-Fun fusion of puzzle styles.
-Easy to pick up.
-Satisfying solutions to puzzles.
-May be too easy for some, lacking in many real head scratchers until late in the game.
-Simplistic in places.
During the winter of 2012/2013, I went to war with the mouse expeditionary force that had invaded my flat. Taking advantage of the crumbling foundations of the old terrace building I live in, they attempted to take over. Eventually I managed to fight back the mice incursion and block off their access into my territory. I tell you this as I think it’s important to be transparent with the fact that the mice and I have history. So hopefully you can trust that when I say the mice in Mousecraft are adorable and I really wanted to keep them safe, I really mean it.
Mousecraft is the new game from the wonderfully named Crunching Koalas. The idea is simple, guide mice through a level to the cheese. Because science. The gameplay is a curious mix of Tetris and Lemmings and I have been utterly charmed by this game. It’s bright and colourful, the music toe tappingly jolly and the fusion of puzzle classics works intuitively and offers some fun mazes to take on.
Right off the bat, the game made me smile by featuring a cat scientist named Schrödinger. Poor old Shrödy has a problem, he desperately wants to continue his animal experiments but he doesn’t have enough dosh to fund them and build his mouse powered pipe dream. Fortunately for him, and indeed the scientific process in general, a mysterious benefactor steps in to offer to fund the experiments in exchange for crystals the mice collect.
Each level gives you a set of obstacles to get across and a few “Tetrominos” blocks to form a path for the mice. Once let out of their mouse wheel, the mice won’t stop until they have the cheese at the end. And who could blame them? While things start very simplistic and a little too obvious with the solutions to each level, the game adds features regularly enough to keep interest up. It’s not long until you are faced with obstacles such as robot rats, exploding blocks, perilous falls or acid baths.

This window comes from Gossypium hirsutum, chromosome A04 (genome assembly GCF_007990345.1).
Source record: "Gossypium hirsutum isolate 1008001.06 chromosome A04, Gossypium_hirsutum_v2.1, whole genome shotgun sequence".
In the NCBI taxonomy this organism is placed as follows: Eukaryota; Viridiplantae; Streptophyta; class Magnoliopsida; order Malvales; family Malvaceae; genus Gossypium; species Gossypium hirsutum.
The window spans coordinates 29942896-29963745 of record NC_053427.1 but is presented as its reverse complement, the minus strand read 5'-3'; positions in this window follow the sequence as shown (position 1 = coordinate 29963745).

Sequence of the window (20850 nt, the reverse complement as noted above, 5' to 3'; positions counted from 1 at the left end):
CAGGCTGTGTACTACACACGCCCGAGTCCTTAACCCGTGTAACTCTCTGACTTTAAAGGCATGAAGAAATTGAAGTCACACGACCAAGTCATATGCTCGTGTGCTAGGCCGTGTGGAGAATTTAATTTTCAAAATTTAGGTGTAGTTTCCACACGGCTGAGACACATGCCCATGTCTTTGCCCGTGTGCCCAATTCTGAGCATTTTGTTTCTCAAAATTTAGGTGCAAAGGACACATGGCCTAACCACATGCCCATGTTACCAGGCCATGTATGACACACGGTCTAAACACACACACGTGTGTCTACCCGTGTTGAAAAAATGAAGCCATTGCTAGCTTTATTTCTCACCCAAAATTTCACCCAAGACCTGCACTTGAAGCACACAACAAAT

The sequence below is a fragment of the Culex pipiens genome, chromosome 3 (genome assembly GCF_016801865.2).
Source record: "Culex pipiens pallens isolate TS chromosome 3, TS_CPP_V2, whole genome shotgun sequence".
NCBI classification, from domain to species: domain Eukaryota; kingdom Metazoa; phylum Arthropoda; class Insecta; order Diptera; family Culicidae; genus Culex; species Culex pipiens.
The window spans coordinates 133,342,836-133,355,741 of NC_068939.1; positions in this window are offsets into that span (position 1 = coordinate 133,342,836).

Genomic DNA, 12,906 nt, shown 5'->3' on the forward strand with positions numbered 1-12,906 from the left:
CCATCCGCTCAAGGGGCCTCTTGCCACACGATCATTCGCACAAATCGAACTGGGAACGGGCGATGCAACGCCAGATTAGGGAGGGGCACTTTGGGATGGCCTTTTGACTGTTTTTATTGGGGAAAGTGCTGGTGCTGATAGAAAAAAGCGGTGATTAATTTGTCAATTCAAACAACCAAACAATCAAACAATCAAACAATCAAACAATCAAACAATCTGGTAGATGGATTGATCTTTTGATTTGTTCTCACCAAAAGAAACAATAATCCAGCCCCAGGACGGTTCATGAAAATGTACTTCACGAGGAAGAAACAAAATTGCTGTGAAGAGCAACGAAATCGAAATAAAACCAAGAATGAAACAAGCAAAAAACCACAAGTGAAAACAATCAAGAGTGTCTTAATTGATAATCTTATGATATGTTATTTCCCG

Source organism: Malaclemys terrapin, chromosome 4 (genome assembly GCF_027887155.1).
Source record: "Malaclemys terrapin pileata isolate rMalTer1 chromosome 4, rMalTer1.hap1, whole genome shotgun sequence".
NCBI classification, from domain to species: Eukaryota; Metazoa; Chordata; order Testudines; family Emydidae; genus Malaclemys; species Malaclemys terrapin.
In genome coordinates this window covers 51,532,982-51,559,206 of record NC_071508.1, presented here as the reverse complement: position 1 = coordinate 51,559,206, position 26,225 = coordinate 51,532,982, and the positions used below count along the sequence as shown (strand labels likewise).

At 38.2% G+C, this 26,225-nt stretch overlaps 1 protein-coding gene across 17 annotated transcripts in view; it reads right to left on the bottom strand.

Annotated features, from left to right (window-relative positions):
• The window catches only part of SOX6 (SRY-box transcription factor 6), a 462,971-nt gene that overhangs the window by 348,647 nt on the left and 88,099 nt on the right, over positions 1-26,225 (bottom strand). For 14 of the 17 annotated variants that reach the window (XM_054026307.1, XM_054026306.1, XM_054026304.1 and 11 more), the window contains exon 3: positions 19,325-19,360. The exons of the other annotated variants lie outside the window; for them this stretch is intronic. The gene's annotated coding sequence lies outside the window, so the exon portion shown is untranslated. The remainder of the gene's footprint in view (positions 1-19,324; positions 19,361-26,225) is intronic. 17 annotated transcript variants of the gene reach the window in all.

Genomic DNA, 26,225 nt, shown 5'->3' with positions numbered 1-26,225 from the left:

This leads to some unfortunately ethical quandaries. Just why is this mad scientist cat doing these experiments in the first place? What possible reason could he have had to construct mice hating robot rats, and then to put them together in the same maze? Why does he need mouse activated high explosives as part of his mouse based experimentation. In short, I’m dubious as to whether Dr Schrödinger’s experiments meet the regulations required by the Animals (Scientific Procedures) Act 1986.
Luckily, our mysterious benefactor doesn’t appear to care about such things and is happy to allow all sorts of out of control science to go ahead. So the game is free to chuck in more tools for aiding the mice, such as a jelly block to break their fall (mice can only free fall three tiles), block busting bombs to clear the path or crumbling blocks to separate the trio of mice and put them on different paths. It all feels well balanced and thought through, creating fun puzzles that are satisfying to pass but don’t frustrate. It may lack complexity and experienced puzzle gamers may not be too challenged on most levels, but the whole experience is satisfying and presented in such an amusing way that it doesn’t detract from the enjoyment of the game. Some levels can feel too similar to the last and there isn't much variety in the sound effects, but it introduces new elements regularly enough that any hints of repetition are dealt with quickly.
With four sections of twenty levels each, there are plenty of puzzles to solve. On top of that there is a level creator to build your own fiendish puzzles, although there is not yet any in-game method of sharing levels with the community. User-made levels can be downloaded by getting files from people on the forums, but hopefully a more intuitive sharing system can be implemented in a future update.
I’ve been enjoying my time with Mousecraft. It’s a cute and perfectly paced puzzle game with some great ideas and adorable graphics. It’s currently part of the Indie Piñata promotion (a selection of games on discount with further discounts if you own any of the others in the selection) and offers players around 5-6 hours of charming puzzling for the main game. It’s helped me put the mouse war of 2012/13 behind me and heal old wounds. For that, I am eternally grateful. Mice, all is forgiven.
From Coffee Break Gaming